Trepp puts CMBS exposure to Hurricane Florence at $3.9B

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Some 550 securitized mortgages on commercial properties in North Carolina and South Carolina totaling $3.9 billion are exposed to Hurricane Florence, according to Trepp.

That tally, published Friday, is lower than the $10.7 billion estimate published last month by Moody’s Investors Service but lower than the $1.49 billion identified by Morningstar Credit Ratings.

The loans Trepp identified as being located in the 28 counties that FEMA has declared eligible for federal disaster relief are securitized across more than 400 deals, including both private-label CMBS and agency notes from Fannie Mae, Freddie Mac and Ginnie Mae deals.

Trepp noted that, because of residual flooding, the ultimate totals may not been known for weeks. The storm dropped nearly three feet of rain in parts of the Carolinas and triggered dangerous flooding, which took more than 40 lives.

“As we've written before with regard to this hurricane and other large hurricanes which hit the US, these painful storms have not led to major losses for CMBS investors,” Trepp stated in its report. “Insurance proceeds have typically been sufficient enough to cover rebuilding costs, and delinquencies and write-offs have been negligible.”

It added, “we can't even recall prepayments over condemned properties being an issue.”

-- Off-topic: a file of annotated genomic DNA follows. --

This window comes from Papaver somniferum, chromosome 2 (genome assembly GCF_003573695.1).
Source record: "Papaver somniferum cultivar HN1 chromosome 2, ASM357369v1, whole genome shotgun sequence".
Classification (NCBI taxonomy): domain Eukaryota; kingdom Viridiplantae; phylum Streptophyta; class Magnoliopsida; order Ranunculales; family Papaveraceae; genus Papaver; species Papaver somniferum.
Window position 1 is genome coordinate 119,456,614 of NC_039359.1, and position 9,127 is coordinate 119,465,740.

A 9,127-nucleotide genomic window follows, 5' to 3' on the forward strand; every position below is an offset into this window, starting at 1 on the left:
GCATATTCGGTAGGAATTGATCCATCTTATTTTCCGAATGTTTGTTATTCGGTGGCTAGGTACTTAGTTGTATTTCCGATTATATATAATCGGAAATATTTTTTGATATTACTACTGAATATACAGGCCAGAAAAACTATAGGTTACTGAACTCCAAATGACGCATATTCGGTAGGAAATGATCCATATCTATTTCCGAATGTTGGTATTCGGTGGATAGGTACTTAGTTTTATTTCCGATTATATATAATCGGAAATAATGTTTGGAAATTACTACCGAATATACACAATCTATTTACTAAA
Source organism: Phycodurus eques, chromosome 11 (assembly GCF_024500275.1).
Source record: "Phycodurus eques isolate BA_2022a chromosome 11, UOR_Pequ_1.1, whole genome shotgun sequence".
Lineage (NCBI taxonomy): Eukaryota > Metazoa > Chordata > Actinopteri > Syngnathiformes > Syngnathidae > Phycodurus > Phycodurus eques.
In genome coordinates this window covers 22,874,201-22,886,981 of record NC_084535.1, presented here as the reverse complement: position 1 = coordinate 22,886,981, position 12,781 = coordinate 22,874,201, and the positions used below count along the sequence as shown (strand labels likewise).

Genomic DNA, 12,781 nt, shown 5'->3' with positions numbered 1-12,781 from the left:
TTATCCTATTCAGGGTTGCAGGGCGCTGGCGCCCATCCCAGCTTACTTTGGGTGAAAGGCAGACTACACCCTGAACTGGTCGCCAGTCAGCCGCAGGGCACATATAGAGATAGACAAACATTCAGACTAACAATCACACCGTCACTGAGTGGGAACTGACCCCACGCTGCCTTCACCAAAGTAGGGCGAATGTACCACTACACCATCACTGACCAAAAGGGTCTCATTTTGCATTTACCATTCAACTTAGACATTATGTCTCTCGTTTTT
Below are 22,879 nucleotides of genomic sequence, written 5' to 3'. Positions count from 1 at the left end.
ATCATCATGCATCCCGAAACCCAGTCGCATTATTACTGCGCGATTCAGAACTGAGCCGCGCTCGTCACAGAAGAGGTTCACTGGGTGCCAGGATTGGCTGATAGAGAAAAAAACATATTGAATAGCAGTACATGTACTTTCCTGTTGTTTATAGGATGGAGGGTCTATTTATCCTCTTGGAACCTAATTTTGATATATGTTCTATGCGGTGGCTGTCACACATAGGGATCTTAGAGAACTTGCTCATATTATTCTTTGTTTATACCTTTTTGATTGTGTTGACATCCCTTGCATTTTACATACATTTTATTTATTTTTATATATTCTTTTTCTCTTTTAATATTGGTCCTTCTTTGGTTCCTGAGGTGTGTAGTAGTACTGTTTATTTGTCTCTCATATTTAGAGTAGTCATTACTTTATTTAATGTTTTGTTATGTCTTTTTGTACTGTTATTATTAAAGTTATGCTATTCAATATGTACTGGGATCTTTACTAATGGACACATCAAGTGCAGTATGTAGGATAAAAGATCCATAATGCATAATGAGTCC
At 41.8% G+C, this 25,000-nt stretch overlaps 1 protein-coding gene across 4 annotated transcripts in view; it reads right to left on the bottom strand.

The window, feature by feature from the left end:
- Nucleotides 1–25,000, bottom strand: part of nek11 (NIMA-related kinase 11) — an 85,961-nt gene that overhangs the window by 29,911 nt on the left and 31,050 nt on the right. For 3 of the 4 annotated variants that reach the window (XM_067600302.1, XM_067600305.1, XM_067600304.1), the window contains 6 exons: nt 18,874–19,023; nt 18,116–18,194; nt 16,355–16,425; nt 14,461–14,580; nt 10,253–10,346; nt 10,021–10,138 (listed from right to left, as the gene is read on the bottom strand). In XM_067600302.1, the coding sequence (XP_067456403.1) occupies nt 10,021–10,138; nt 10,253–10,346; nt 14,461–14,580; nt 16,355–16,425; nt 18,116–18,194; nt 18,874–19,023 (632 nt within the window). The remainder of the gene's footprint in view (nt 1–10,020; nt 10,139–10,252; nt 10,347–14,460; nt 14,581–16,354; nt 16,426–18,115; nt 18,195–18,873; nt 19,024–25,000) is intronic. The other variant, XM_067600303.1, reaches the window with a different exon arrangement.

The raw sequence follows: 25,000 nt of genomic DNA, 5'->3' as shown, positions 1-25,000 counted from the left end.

A little more than half of the loan total — with a combined $2.1 billion in outstanding balance — comes from government-sponsored enterprise (GSE) deals. These Fannie Mae/Freddie Mac/Ginnie Mae loans will not pose a credit risk for anyone other than holders of Freddie K-Series credit paper. There could be a potential for heightened prepayment risk if these properties were to be condemned, or if the accompanying loans were paid off with insurance proceeds. However, that would be the only risk.

For the non-GSE portion of this list, there are almost 200 loans in this segment with a total balance of $1.8 billion.

Lodging properties make up the largest chunk of exposure by major property type with $540 million (or 31.2% of the non-GSE total). Retail loans were next with $492 million (28.4%).

There was a “surprisingly high” volume of multifamily loans in this group. The total came to $461 million, or 26.6% of the non-GSE set.

In the office segment, there are 17 loans with a balance of about $195.3 million for which the largest tenant makes up more than 20% of the space and has a lease that expires within the next 24 months.

Only 11 of these private-label loans are slated to mature in the next 12 months, and most of those are legacy notes.

The 18 counties in North Carolina are Beaufort, Bladen, Brunswick, Carteret, Columbus, Craven, Cumberland, Duplin, Harnett, Jones, Lenoir, New Hanover, Onslow, Pamlico, Pender, Robeson, Sampson and Wayne. The 10 counties in South Carolina that FEMA designated for relief are Orangeburg, Dorchester, Berkeley, Charleston, Georgetown, Horry, Marion, Williamsburg, Dillon and Marlboro.

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